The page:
An Interview with Dr. Lainie Ross


Dr. Lainie Ross is the Carolyn and Matthew Bucksbaum Professor of Clinical Ethics; Professor of Pediatrics, Medicine, Surgery and The College; and Associate Director of the Maclean Center for Clinical Medical Ethics, at the University of Chicago.

On November 2nd, Dr. Ross joined us at the Rotman Institute as part of our speaker series to discuss deceased donor kidney allocation.

After her lecture, Dr. Ross kindly agreed to an interview and what follows are some questions and her thoughtful responses:

Q1. What motivates your research?

My life dream was to become the orthopedist for the New York Yankees.  As I was finishing my undergraduate studies in the Woodrow Wilson School of International and Public Affairs at Princeton University (with a focus in democratic theory), I chanced upon a course entitled Christian Ethics by Paul Ramsey.  Part of the class was focused on medical ethics (See Ramsey, Patient as Person, Yale University Press, 1970).  Ramsey argued that parents could not ethically enrol their children in minimal risk research.  He understood, however, that research was needed.  His solution was that physicians must “sin bravely”.

The answer was totally unsatisfying but I did not have the tools to argue with him.  I declared that day that I would eventually figure out the errors in his argument about children in research (and many other topics that we discussed in that class).  This declaration led me to change my career goals from orthopedics to pediatrics and to pursue a PhD in philosophy.  The faculty at University of Pennsylvania School of Medicine and the Yale University Department of Philosophy were very tolerant.

30 years later, my experience with Paul Ramsey still motivates me.  But along the way, I was fortunate to get to work with Jay Katz, a psychiatrist who taught in the Yale Law School for over 40 years.  Jay was born in Nazi Germany and was spent his entire career worried about vulnerable populations.  His work on promoting the rights of those with mental illness was very instrumental to policies here and abroad.  Jay was also convinced that children were an oppressed group and sought to promote children’s rights.  While Jay and I both were strong advocates for children’s positive rights to food and shelter, safety and health care, Jay also sought to give children the right to make their own health care decisions and the right to greater autonomy from their parents.  I was and remain more convinced that this was not the right solution:  children needed a loving family and that within loving families, parents needed broad discretion on how to raise their children and that they had the right to make many decisions for and on behalf of their children.  Jay and I never did reach consensus, but it was with his support and guidance that I finally developed a response to Ramsey.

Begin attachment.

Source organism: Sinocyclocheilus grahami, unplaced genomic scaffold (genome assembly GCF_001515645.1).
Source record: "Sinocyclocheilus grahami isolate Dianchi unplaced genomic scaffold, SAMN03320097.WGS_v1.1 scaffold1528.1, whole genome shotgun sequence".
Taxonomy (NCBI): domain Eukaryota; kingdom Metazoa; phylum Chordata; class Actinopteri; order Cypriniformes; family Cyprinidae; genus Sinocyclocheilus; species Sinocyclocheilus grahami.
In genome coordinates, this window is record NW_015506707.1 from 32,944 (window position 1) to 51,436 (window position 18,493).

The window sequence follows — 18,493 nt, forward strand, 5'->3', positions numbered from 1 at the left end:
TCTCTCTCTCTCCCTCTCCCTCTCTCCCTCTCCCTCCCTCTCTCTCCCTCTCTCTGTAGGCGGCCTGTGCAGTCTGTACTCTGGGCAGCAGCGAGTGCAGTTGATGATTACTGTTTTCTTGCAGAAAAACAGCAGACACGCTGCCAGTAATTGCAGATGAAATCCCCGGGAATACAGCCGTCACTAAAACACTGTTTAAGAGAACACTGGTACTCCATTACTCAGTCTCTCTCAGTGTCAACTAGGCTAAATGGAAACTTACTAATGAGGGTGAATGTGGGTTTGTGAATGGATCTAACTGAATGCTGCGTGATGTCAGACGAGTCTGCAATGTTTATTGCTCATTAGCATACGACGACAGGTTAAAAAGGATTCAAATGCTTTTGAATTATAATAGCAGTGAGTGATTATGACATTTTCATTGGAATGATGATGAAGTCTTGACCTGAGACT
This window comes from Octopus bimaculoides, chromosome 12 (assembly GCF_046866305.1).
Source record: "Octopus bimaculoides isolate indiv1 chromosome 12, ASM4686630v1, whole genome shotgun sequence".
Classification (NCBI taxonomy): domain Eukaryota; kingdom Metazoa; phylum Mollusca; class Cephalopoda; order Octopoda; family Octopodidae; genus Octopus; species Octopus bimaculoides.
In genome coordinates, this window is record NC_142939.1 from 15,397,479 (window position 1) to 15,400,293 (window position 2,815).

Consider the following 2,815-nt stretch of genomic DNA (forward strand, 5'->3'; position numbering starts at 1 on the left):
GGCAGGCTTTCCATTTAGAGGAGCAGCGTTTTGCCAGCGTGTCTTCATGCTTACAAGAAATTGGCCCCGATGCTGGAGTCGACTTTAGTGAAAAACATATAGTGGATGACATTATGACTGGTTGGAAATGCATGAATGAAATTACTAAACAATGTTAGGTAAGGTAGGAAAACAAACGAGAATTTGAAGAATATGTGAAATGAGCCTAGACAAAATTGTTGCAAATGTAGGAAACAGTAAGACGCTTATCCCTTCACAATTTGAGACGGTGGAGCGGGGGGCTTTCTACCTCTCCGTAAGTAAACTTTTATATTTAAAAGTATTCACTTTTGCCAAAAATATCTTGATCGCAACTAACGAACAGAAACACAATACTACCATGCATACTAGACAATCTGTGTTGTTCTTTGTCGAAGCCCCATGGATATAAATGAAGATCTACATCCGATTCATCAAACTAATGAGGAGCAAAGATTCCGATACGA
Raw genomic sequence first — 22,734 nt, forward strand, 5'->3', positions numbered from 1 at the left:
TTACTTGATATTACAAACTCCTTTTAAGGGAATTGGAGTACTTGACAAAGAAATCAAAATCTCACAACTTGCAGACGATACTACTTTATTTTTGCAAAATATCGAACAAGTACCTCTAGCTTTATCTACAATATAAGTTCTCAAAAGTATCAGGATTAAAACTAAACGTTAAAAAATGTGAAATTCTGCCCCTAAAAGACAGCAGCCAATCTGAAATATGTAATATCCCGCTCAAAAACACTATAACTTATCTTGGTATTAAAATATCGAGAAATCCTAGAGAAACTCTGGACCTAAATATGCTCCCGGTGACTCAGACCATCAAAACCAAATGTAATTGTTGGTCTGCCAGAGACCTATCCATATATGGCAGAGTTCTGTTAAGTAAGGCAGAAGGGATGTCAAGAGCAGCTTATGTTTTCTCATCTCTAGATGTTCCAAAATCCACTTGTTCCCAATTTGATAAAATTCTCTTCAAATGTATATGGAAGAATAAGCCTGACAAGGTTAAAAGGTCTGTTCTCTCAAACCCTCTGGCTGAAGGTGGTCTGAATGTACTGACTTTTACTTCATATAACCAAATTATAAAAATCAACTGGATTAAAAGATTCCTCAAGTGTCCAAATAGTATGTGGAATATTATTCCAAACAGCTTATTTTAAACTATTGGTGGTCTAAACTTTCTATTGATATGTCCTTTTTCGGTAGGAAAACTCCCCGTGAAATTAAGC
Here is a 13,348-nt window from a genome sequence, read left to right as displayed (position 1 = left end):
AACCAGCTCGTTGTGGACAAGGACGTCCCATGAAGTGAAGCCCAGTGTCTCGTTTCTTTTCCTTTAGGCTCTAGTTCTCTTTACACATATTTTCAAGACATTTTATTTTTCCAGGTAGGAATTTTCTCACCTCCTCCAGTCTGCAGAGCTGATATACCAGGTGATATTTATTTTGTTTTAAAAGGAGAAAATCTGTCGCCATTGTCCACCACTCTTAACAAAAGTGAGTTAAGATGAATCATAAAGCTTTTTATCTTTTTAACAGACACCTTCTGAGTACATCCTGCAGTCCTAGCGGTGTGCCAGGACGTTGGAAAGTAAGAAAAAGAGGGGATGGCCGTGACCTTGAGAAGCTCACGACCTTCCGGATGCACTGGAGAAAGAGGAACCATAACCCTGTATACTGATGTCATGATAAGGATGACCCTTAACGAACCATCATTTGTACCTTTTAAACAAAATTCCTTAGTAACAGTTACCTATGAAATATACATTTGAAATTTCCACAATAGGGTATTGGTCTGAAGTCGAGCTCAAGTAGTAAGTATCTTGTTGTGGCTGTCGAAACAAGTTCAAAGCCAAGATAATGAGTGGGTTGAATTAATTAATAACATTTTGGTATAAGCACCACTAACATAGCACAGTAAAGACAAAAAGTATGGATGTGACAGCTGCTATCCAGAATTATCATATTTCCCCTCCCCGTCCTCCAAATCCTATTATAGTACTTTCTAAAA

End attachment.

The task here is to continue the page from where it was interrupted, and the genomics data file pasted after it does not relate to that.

Once I arrived at the University of Chicago as a junior faculty member, my areas of research expanded quickly.  I was challenged by Mary Mahowald, a philosopher in the department of obstetrics and gynecology to engage in genetics; and I accepted the offer by several transplant surgeons, especially Dick Thistlethwaite, to engage with them in thinking about ethical and policy questions regarding organ transplantation.  In all of these areas (pediatrics, genetics and transplantation), I have focused on vulnerable populations, health care disparities, and the normative implications of health care policies, both intended and unintended.

Q2. In your opinion, how can ‘applied philosophy’ accommodate moral plurality/diversity in the community?

My whole approach to pediatric ethics starts with the premise that there is no objective best way to raise children and in fact it is clear that different children experience parental approaches differently, even within the same family.  In that vein, I argue for a sense of humility in defining “the best interest of the child” and in defining the best ways to parent.  The parent-child relationship is bidirectional, and this bidirectionality shapes the child’s best interest and shapes the parents’ perception of the child’s best interest and their understanding of how best to parent.  As such, states should not intervene when parents are acting “good enough” and children are being served “well enough”.  Rather, state intervention should be limited to situations when parents seem to fall below some threshold that we identify as abusive or neglectful.  Thus a theory about health care decision making for children must give wide discretion to parents and respect the privacy of the family unit.